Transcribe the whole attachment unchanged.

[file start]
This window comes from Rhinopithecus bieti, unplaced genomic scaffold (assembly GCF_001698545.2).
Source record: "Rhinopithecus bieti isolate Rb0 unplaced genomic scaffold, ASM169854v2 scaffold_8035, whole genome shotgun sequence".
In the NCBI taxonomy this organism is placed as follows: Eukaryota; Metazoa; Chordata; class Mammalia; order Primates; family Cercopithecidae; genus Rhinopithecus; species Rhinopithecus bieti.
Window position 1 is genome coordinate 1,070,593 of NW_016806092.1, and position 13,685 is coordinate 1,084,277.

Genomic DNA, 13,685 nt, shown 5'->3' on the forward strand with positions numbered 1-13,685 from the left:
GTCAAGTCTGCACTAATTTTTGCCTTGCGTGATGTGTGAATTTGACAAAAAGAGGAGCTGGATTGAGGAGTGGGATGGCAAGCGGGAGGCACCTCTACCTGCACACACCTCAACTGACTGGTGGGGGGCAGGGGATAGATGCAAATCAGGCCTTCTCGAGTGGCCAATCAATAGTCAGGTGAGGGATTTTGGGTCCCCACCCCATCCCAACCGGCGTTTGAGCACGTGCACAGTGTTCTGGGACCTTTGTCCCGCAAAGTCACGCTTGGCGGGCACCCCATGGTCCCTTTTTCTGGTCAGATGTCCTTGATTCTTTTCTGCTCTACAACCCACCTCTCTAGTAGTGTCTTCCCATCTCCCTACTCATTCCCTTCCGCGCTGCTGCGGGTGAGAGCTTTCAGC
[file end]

This window comes from Rhinopithecus bieti, unplaced genomic scaffold (assembly GCF_001698545.2).
Source record: "Rhinopithecus bieti isolate Rb0 unplaced genomic scaffold, ASM169854v2 scaffold_8035, whole genome shotgun sequence".
In the NCBI taxonomy this organism is placed as follows: Eukaryota; Metazoa; Chordata; class Mammalia; order Primates; family Cercopithecidae; genus Rhinopithecus; species Rhinopithecus bieti.
Window position 1 is genome coordinate 1,070,593 of NW_016806092.1, and position 13,685 is coordinate 1,084,277.

Genomic DNA, 13,685 nt, shown 5'->3' on the forward strand with positions numbered 1-13,685 from the left:
GTCAAGTCTGCACTAATTTTTGCCTTGCGTGATGTGTGAATTTGACAAAAAGAGGAGCTGGATTGAGGAGTGGGATGGCAAGCGGGAGGCACCTCTACCTGCACACACCTCAACTGACTGGTGGGGGGCAGGGGATAGATGCAAATCAGGCCTTCTCGAGTGGCCAATCAATAGTCAGGTGAGGGATTTTGGGTCCCCACCCCATCCCAACCGGCGTTTGAGCACGTGCACAGTGTTCTGGGACCTTTGTCCCGCAAAGTCACGCTTGGCGGGCACCCCATGGTCCCTTTTTCTGGTCAGATGTCCTTGATTCTTTTCTGCTCTACAACCCACCTCTCTAGTAGTGTCTTCCCATCTCCCTACTCATTCCCTTCCGCGCTGCTGCGGGTGAGAGCTTTCAGC